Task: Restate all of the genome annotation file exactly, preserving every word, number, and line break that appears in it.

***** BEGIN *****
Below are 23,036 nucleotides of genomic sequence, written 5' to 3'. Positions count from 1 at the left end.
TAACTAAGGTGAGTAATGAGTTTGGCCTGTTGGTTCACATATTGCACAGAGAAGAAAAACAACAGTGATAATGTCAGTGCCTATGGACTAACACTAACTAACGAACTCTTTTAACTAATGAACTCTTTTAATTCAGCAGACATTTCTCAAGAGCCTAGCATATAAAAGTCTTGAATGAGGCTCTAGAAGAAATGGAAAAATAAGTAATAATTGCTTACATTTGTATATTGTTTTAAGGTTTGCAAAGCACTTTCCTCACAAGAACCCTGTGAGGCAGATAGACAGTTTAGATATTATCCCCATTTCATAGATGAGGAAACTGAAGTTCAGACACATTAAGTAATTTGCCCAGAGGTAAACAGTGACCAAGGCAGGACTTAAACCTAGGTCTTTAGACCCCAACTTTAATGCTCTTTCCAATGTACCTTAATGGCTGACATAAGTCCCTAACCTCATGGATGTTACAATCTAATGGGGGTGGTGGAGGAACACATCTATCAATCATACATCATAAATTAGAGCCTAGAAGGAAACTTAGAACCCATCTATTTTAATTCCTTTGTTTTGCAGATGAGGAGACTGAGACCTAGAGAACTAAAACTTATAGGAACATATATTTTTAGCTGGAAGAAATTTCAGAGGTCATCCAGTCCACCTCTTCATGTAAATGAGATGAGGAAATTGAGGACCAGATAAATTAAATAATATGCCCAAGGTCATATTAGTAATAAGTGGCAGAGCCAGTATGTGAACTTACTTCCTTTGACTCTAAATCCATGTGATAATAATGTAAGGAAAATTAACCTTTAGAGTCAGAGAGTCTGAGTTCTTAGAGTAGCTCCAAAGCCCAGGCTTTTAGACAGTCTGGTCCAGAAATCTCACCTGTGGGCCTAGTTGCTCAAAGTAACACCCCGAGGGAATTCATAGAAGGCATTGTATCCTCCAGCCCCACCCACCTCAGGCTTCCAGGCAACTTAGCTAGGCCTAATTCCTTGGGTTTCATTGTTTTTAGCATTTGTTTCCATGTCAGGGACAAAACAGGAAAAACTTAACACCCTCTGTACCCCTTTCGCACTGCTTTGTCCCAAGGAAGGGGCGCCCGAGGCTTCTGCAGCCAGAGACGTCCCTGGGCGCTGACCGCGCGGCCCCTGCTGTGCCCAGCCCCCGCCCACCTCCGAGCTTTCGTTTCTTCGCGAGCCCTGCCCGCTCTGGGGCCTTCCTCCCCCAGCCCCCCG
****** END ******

Below are 23,036 nucleotides of genomic sequence, written 5' to 3'. Positions count from 1 at the left end.
TAACTAAGGTGAGTAATGAGTTTGGCCTGTTGGTTCACATATTGCACAGAGAAGAAAAACAACAGTGATAATGTCAGTGCCTATGGACTAACACTAACTAACGAACTCTTTTAACTAATGAACTCTTTTAATTCAGCAGACATTTCTCAAGAGCCTAGCATATAAAAGTCTTGAATGAGGCTCTAGAAGAAATGGAAAAATAAGTAATAATTGCTTACATTTGTATATTGTTTTAAGGTTTGCAAAGCACTTTCCTCACAAGAACCCTGTGAGGCAGATAGACAGTTTAGATATTATCCCCATTTCATAGATGAGGAAACTGAAGTTCAGACACATTAAGTAATTTGCCCAGAGGTAAACAGTGACCAAGGCAGGACTTAAACCTAGGTCTTTAGACCCCAACTTTAATGCTCTTTCCAATGTACCTTAATGGCTGACATAAGTCCCTAACCTCATGGATGTTACAATCTAATGGGGGTGGTGGAGGAACACATCTATCAATCATACATCATAAATTAGAGCCTAGAAGGAAACTTAGAACCCATCTATTTTAATTCCTTTGTTTTGCAGATGAGGAGACTGAGACCTAGAGAACTAAAACTTATAGGAACATATATTTTTAGCTGGAAGAAATTTCAGAGGTCATCCAGTCCACCTCTTCATGTAAATGAGATGAGGAAATTGAGGACCAGATAAATTAAATAATATGCCCAAGGTCATATTAGTAATAAGTGGCAGAGCCAGTATGTGAACTTACTTCCTTTGACTCTAAATCCATGTGATAATAATGTAAGGAAAATTAACCTTTAGAGTCAGAGAGTCTGAGTTCTTAGAGTAGCTCCAAAGCCCAGGCTTTTAGACAGTCTGGTCCAGAAATCTCACCTGTGGGCCTAGTTGCTCAAAGTAACACCCCGAGGGAATTCATAGAAGGCATTGTATCCTCCAGCCCCACCCACCTCAGGCTTCCAGGCAACTTAGCTAGGCCTAATTCCTTGGGTTTCATTGTTTTTAGCATTTGTTTCCATGTCAGGGACAAAACAGGAAAAACTTAACACCCTCTGTACCCCTTTCGCACTGCTTTGTCCCAAGGAAGGGGCGCCCGAGGCTTCTGCAGCCAGAGACGTCCCTGGGCGCTGACCGCGCGGCCCCTGCTGTGCCCAGCCCCCGCCCACCTCCGAGCTTTCGTTTCTTCGCGAGCCCTGCCCGCTCTGGGGCCTTCCTCCCCCAGCCCCCCG